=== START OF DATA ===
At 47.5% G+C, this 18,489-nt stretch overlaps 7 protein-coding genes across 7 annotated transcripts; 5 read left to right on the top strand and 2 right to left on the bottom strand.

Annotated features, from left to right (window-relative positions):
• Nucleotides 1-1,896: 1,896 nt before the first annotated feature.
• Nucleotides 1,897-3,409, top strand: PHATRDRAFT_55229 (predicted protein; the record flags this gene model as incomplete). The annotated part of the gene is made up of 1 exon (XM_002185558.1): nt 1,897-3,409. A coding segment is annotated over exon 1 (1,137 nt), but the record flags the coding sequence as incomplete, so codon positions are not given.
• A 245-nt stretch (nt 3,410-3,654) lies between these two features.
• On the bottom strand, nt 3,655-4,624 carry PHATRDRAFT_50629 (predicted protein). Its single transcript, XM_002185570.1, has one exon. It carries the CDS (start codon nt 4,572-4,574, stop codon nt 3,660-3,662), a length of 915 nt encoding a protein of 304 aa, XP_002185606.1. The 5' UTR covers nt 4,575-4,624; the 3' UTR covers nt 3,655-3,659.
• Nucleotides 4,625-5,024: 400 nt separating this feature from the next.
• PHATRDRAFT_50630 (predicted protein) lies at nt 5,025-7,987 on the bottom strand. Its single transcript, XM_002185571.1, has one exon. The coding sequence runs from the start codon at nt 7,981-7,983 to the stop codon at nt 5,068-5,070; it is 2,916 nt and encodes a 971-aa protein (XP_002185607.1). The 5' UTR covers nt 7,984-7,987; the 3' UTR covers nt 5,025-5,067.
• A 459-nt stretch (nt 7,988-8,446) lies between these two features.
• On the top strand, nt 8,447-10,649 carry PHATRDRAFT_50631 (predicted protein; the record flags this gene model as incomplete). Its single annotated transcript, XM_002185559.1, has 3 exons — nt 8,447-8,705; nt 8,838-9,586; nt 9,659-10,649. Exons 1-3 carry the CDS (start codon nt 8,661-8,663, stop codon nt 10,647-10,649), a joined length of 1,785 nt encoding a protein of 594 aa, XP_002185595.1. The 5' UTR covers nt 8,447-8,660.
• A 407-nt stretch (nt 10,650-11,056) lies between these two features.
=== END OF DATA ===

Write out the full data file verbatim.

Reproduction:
At 47.5% G+C, this 18,489-nt stretch overlaps 7 protein-coding genes across 7 annotated transcripts; 5 read left to right on the top strand and 2 right to left on the bottom strand.

Annotated features, from left to right (window-relative positions):
• Nucleotides 1-1,896: 1,896 nt before the first annotated feature.
• Nucleotides 1,897-3,409, top strand: PHATRDRAFT_55229 (predicted protein; the record flags this gene model as incomplete). The annotated part of the gene is made up of 1 exon (XM_002185558.1): nt 1,897-3,409. A coding segment is annotated over exon 1 (1,137 nt), but the record flags the coding sequence as incomplete, so codon positions are not given.
• A 245-nt stretch (nt 3,410-3,654) lies between these two features.
• On the bottom strand, nt 3,655-4,624 carry PHATRDRAFT_50629 (predicted protein). Its single transcript, XM_002185570.1, has one exon. It carries the CDS (start codon nt 4,572-4,574, stop codon nt 3,660-3,662), a length of 915 nt encoding a protein of 304 aa, XP_002185606.1. The 5' UTR covers nt 4,575-4,624; the 3' UTR covers nt 3,655-3,659.
• Nucleotides 4,625-5,024: 400 nt separating this feature from the next.
• PHATRDRAFT_50630 (predicted protein) lies at nt 5,025-7,987 on the bottom strand. Its single transcript, XM_002185571.1, has one exon. The coding sequence runs from the start codon at nt 7,981-7,983 to the stop codon at nt 5,068-5,070; it is 2,916 nt and encodes a 971-aa protein (XP_002185607.1). The 5' UTR covers nt 7,984-7,987; the 3' UTR covers nt 5,025-5,067.
• A 459-nt stretch (nt 7,988-8,446) lies between these two features.
• On the top strand, nt 8,447-10,649 carry PHATRDRAFT_50631 (predicted protein; the record flags this gene model as incomplete). Its single annotated transcript, XM_002185559.1, has 3 exons — nt 8,447-8,705; nt 8,838-9,586; nt 9,659-10,649. Exons 1-3 carry the CDS (start codon nt 8,661-8,663, stop codon nt 10,647-10,649), a joined length of 1,785 nt encoding a protein of 594 aa, XP_002185595.1. The 5' UTR covers nt 8,447-8,660.
• A 407-nt stretch (nt 10,650-11,056) lies between these two features.